And I consider this wrong for so many types of files. It may be true for some but not for most large files.
The Disney effect for one. This can be kids and timeless classics, or a limited effect for a TV series where people are just starting to be interested and start from the beginning. There are so many TV series that even 15% in a region on release is considered massive viewing, but the sales of DVDs and Netflix/Hulu/Stan/etc show a lot more watch TV series long after release (usually more than double the release figures). Yet because of the number of TV series “worth” watching no one can keep up to date with them all and as Netflix shows the old stuff is worth their disk and bandwidth costs to keep on file.
The evidence out there shows that while files are accessed less the usage of the files is still not small even after years and worth the cost to them to keep available. So the 3 months being generous is plainly false from both experience and commercial considerations.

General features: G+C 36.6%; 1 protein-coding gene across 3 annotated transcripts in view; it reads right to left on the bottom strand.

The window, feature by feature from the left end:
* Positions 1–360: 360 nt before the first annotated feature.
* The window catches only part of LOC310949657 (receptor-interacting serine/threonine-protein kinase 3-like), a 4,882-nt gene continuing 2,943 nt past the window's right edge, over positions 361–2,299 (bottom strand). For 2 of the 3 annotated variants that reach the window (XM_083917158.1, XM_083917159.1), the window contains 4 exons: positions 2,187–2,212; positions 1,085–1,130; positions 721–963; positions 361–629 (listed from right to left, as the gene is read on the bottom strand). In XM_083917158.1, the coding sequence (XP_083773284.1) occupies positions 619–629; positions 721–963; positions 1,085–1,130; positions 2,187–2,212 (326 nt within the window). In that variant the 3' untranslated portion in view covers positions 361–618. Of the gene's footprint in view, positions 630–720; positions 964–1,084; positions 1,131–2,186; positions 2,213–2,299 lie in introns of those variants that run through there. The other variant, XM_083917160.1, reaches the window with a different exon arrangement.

File type usage is very important and movies being a major type of file that is both large and shows that a good portion are still used well above insignificant after years kinda of shows that the simplistic view that 3 months is way too short and your parameters need tweaking.
So while your examination is good the time frame and parameters are not right.
And as I said before I agree that overall file usage drops off as the file ages and is a important aspect of the payment model, it is certain not 3 months.
EDIT1: In my modeling I never considered websites and wide variance of their use of files and/or MDs. This it seems is also going to be a very large usage of data/storage and does not follow your model of fit into the study I read.
EDIT2: @tfa I am trying to find the source of a study that read a while back about file access over time. In the meantime can you give me the source of your all significant access in 1st 3 months please